I’m having a pretty good week.
Actually, the last week or so, not just this calendar week, has been really rather excellent. In that time I managed to finally secure an apartment, got a story longlisted in Ellen Datlow’s Best Horror of the Year: Volume Seven (see last post), and early (what is now) yesterday morning I got notification that my application for a Level One Toronto Arts Council Grants to Writers grant had been approved!
I’ve already shouted about it on Facebook and Twitter, and after a full day spent running around getting paperwork in order in relation to the grant, writing book reviews, answering e-mails, and working on freelance projects, I’m finally getting around to blogging about this here.
The breakdown of the announcement for the 2015 TAC grant recipients can be found here. (I’ve uploaded a copy since I could only access it through my TAC submission account, It may be available somewhere online, I just couldn’t find it elsewhere earlier when looking.) It includes a list of recipients at both Level One and Level Two (covering both writers and playwrights – the grants for which are judged and awarded separately), as well as judges at both levels.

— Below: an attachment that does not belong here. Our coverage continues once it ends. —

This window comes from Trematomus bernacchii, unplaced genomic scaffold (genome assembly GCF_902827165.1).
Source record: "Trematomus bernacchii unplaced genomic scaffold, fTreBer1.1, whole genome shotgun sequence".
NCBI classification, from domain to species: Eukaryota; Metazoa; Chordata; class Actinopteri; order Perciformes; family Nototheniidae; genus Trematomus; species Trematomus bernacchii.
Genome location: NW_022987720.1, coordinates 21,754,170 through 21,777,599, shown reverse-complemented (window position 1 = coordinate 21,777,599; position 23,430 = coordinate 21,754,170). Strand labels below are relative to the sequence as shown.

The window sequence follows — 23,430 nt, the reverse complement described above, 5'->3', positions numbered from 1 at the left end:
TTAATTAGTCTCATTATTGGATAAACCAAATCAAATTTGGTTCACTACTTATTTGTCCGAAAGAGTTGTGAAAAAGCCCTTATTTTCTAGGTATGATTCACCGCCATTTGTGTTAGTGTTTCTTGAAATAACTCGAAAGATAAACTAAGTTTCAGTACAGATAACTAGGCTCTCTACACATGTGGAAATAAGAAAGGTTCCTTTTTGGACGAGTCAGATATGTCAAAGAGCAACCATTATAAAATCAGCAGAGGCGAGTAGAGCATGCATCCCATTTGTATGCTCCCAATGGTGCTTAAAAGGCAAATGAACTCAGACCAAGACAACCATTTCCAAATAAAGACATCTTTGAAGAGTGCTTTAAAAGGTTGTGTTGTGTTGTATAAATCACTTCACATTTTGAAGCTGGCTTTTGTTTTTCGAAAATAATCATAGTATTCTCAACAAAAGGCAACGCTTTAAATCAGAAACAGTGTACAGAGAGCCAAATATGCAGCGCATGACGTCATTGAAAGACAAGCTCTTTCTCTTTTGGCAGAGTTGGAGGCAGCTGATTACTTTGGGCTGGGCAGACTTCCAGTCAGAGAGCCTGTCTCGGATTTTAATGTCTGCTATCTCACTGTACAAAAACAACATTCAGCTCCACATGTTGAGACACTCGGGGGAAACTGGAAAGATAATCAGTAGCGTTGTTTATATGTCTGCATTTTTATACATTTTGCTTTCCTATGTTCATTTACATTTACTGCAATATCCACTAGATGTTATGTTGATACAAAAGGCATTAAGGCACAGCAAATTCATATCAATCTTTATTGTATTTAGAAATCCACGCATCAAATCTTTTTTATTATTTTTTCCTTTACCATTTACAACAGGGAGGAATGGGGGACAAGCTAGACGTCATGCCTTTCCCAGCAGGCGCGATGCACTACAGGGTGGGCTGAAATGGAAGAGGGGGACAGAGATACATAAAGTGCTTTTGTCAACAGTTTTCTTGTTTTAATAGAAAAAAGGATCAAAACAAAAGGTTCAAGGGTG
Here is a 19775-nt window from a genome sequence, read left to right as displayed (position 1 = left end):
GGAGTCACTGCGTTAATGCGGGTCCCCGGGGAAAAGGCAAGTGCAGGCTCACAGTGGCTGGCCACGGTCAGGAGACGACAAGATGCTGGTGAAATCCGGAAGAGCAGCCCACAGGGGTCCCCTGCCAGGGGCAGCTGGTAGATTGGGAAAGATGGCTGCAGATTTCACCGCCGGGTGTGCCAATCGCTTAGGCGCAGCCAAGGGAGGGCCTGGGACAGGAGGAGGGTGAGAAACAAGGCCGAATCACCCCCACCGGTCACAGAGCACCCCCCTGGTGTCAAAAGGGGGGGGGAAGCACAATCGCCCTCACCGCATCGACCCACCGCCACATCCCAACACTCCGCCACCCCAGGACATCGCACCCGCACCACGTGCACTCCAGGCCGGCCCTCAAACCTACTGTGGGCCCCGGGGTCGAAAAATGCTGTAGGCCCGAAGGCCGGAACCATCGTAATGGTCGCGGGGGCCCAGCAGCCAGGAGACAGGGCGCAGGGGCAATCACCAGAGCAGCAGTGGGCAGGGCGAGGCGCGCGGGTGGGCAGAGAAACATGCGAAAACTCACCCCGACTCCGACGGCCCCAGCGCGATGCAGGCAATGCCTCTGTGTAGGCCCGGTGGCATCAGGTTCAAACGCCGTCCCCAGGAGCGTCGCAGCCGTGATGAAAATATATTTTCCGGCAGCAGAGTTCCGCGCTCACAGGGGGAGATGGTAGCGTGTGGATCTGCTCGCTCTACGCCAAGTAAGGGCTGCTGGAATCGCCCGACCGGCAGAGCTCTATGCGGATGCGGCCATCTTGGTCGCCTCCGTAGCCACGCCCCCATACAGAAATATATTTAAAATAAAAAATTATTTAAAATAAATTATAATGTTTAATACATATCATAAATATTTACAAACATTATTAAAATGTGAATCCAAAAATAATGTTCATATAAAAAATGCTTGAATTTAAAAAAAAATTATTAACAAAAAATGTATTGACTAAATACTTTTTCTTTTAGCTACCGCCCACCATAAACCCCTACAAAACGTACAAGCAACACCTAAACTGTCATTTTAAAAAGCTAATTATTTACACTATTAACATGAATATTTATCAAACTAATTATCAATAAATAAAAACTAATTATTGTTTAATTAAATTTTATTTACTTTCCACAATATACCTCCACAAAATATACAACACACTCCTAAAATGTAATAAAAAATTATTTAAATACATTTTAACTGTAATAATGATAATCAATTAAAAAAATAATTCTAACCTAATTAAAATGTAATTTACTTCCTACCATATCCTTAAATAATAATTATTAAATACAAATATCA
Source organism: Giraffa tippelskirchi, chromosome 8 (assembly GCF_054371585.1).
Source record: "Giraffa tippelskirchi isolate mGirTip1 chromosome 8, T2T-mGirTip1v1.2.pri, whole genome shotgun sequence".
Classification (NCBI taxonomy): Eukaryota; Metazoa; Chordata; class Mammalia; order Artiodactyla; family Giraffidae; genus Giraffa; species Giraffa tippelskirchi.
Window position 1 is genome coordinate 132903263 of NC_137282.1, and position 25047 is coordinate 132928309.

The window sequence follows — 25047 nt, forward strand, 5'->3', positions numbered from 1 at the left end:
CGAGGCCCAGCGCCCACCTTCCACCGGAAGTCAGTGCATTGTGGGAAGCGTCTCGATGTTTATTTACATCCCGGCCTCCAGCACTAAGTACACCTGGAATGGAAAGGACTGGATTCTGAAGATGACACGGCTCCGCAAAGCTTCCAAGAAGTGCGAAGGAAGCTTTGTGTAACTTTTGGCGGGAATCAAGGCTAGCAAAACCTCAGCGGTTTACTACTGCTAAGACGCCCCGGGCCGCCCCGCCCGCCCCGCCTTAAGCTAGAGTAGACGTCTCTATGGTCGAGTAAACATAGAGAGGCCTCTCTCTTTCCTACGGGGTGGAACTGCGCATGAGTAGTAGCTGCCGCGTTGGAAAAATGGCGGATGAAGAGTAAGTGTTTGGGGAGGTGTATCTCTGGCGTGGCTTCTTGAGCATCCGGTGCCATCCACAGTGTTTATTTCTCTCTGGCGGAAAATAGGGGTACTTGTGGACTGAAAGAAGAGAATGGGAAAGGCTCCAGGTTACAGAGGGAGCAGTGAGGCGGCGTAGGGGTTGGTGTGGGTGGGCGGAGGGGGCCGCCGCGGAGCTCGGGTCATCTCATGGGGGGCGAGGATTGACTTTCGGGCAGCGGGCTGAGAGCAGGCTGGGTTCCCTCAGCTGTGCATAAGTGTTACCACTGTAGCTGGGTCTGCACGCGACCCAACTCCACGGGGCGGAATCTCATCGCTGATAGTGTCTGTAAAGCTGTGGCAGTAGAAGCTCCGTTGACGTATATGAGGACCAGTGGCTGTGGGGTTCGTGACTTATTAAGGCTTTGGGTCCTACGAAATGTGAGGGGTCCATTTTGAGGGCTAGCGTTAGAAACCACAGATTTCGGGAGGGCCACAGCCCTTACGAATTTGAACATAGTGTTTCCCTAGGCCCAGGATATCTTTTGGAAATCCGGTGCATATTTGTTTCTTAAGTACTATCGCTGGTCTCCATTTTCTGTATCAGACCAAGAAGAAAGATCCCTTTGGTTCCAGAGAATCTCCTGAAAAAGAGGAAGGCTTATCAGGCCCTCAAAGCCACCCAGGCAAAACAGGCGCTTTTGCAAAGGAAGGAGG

I suspect part of the reason that there are so many more grants awarded to Level Two applicants (see the results breakdown above) is the restructuring of the Grants to Writers that — If I’m recalling correctly — was just implemented last grant deadline. Specifically, the one that upped the grant amounts (from $2,000 to $4,000 at Level One, and from $8,000 to $10,000 at Level Two), but that more importantly changed the rules so that anyone who had published one or more books was now required to apply for a Level Two grant.
Formerly, regardless of how many books you had published, you could apply for a Level One grant if you wished to. But if you did not have a book out you could only apply for a Level Two grant if you had the requisite number of printed pages of short fiction/poetry/non-fiction. Under the new guidelines you can still apply for a Level Two grant if you’ve not published a book/collection as long as you meet the total number of pages published in short format, prose, poetry, or non-fiction. But restricting the lower tier to newer/short form writers changes the playing field rather radically. Primarily by forcing writers with books published who have in past vied for Level One grants to compete elsewhere.